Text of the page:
THE GREAT DEPRESSION INTRODUCTION In later October 1929 the United States entered the worst economic crisis in its history. The stock market crashed, and the Great Depression began. The Great Depression was worse than the many other financial panics the United States had weathered since the 1790s. It was much more widespread, and it lasted much longer. Across the nation, banks failed, businesses closed down, and workers were laid off. Landlords evicted tenants who could not pay the rent. Lenders foreclosed on borrowers who could not meet their payment obligations. To the average person living in the United States, it appeared that suddenly, no matter where one looked, no one had any money. Most people blamed the crisis on President Herbert Hoover for two reasons: He had failed to predict it, and once it happened, he seemed both unwilling and unable to do anything about it. In 1932 Hoover lost his bid for reelection to an individual who struck most voters as being both willing and able to help them: Franklin Delano Roosevelt. Roosevelt immediately set in motion a group of programs called the New Deal. Those programs were intended to offer immediate relief in the form of jobs to those who needed it most, create conditions under which the economy would recover, and install safeguards so that no such major financial crisis could ever occur again. The New Deal did not end the Depression, but it did many positive things: It created millions of jobs. It paid workers to build bridges, highways, and public buildings. It kept hundreds of artists employed entertaining those who badly needed occasional escape from their daily worries. It restored the nation’s banks to a sound financial footing. During Roosevelt’s first term the total percentage of unemployed workers dropped by about 8 percent. Unsurprisingly, he was reelected in the greatest landslide in 100 years.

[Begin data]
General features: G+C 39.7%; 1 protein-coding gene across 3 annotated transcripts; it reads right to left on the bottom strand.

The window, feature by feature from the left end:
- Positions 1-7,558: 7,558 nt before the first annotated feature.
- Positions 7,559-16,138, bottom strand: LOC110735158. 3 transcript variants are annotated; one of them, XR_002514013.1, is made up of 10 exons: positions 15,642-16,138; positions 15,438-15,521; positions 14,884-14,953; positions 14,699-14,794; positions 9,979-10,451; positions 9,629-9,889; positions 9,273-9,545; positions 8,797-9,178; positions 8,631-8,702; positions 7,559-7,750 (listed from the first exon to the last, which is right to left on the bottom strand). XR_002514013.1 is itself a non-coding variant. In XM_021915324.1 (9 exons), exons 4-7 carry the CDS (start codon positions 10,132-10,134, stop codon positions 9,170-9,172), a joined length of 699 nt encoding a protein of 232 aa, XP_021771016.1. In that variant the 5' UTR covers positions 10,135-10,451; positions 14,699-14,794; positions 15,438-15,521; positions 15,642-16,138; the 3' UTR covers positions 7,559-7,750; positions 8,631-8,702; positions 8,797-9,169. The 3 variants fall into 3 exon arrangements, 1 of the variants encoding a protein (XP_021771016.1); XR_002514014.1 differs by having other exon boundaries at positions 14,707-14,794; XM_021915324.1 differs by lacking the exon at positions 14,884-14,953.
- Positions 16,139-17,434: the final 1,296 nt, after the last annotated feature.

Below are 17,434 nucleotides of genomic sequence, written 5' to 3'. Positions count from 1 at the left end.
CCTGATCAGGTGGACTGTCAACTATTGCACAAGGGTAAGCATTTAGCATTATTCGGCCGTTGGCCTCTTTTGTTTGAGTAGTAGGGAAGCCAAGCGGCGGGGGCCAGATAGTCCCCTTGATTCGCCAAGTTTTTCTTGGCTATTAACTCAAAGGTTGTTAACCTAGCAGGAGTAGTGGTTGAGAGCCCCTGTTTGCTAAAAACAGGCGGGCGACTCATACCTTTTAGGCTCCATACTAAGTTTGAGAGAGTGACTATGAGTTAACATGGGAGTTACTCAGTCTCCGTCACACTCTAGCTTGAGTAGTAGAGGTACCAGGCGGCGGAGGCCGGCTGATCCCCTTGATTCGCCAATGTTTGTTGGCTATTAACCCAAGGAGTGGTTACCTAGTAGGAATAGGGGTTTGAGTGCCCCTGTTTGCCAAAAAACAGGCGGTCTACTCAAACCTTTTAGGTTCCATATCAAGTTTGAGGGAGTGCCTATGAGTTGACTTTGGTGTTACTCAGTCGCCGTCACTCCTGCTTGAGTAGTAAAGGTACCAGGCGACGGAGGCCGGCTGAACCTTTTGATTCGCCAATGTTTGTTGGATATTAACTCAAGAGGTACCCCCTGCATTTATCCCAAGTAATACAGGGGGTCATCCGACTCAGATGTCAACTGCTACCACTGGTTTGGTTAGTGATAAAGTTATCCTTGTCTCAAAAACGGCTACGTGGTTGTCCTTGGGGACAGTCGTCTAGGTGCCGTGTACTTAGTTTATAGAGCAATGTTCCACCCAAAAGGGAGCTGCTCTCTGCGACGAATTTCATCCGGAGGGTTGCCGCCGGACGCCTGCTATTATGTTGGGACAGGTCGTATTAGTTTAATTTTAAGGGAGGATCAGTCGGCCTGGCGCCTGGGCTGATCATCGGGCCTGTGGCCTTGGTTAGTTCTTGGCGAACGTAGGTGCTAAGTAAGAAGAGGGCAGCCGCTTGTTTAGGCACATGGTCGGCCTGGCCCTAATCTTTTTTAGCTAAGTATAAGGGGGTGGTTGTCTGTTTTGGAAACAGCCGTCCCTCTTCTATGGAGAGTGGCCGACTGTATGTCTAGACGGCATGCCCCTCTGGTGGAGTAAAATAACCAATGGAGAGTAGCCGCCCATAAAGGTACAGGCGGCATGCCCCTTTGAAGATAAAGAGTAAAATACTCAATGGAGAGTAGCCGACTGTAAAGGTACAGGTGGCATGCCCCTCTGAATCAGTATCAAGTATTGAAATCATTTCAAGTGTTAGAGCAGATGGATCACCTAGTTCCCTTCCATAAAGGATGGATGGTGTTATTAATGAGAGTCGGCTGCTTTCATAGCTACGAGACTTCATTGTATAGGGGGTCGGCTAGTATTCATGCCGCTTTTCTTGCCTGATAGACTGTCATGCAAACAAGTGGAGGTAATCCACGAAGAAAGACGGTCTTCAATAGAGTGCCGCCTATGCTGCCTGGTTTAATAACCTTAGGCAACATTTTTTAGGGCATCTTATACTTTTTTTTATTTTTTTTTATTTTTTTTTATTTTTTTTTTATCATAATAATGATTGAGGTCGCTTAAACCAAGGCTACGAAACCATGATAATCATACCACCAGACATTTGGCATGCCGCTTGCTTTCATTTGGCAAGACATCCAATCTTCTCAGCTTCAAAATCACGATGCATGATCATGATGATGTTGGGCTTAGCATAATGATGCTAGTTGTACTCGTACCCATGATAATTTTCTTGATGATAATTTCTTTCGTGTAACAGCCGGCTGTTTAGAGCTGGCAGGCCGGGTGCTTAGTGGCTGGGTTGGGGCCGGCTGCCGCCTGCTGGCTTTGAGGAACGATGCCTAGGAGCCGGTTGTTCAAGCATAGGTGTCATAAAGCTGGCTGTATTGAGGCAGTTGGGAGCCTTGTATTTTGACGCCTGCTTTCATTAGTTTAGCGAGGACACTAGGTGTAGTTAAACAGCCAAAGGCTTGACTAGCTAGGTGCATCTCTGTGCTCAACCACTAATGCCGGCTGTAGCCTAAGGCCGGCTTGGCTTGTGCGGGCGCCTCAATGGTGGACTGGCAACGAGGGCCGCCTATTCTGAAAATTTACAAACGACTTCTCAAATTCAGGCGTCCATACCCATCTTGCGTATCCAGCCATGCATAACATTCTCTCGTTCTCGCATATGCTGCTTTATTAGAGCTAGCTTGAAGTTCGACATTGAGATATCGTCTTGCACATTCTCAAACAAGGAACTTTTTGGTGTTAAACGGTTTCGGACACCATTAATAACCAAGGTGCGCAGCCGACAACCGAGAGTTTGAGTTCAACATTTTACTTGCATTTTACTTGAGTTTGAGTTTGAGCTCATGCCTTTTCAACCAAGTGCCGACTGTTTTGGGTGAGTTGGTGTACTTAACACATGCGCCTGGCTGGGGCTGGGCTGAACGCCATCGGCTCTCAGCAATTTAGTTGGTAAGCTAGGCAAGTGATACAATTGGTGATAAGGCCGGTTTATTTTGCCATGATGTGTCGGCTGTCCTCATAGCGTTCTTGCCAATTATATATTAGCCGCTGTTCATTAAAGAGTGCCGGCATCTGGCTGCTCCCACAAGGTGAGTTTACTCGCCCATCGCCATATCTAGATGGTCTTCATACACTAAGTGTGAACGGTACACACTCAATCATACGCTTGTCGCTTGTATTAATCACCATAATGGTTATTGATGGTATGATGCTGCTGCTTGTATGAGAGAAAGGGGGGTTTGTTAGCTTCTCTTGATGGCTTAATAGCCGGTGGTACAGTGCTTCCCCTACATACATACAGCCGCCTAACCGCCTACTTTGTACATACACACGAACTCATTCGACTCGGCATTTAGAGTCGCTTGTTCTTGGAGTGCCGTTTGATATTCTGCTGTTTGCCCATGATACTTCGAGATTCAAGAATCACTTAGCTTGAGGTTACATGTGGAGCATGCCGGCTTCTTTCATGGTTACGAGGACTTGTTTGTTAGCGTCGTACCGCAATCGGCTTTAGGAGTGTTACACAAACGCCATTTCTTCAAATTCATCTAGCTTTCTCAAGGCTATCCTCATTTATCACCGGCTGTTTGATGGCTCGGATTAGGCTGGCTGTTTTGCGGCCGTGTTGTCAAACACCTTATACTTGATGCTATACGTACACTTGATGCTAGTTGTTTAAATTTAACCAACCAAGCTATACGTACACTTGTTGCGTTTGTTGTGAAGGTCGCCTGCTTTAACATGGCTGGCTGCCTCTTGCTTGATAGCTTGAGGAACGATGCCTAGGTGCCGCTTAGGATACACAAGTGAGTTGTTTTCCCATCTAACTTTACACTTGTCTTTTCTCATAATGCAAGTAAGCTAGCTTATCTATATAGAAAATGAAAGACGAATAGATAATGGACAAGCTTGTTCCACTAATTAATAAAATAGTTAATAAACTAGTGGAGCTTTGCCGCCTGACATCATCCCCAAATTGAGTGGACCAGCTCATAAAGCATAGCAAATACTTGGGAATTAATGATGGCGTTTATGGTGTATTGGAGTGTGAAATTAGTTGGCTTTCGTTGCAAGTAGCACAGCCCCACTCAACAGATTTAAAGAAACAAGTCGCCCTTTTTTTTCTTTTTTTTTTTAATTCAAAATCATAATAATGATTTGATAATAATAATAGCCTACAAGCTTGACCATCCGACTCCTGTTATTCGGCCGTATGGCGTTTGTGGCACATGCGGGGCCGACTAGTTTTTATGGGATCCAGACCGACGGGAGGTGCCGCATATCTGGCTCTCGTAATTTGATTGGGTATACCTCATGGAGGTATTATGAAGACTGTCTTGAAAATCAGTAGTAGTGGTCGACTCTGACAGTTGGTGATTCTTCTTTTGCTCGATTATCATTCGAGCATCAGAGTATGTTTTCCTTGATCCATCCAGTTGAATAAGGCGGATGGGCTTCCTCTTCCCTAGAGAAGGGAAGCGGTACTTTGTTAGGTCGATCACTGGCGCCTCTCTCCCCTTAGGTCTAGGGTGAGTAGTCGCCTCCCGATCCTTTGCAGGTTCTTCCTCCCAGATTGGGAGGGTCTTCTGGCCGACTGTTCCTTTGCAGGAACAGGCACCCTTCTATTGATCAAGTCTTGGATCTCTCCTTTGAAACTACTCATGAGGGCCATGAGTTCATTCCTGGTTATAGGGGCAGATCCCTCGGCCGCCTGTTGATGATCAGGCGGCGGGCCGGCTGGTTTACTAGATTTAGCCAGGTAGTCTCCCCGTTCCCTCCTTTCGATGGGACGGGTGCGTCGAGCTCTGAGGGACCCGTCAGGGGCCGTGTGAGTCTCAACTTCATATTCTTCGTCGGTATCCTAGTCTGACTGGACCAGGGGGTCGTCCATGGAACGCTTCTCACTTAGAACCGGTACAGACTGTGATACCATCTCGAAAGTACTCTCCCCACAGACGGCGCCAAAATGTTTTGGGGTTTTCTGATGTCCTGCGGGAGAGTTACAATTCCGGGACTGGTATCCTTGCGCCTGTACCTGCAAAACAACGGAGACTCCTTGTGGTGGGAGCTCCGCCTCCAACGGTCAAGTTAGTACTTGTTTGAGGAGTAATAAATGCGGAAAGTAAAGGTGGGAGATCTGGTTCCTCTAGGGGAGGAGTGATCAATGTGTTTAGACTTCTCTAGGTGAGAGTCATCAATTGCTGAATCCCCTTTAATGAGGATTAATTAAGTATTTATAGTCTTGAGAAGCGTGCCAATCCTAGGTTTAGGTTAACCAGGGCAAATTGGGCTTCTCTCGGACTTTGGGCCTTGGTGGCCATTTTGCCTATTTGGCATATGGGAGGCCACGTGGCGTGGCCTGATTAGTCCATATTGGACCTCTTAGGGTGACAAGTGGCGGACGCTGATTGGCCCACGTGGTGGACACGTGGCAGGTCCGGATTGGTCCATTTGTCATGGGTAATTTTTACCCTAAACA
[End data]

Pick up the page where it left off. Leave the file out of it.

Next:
TIMELINE 1928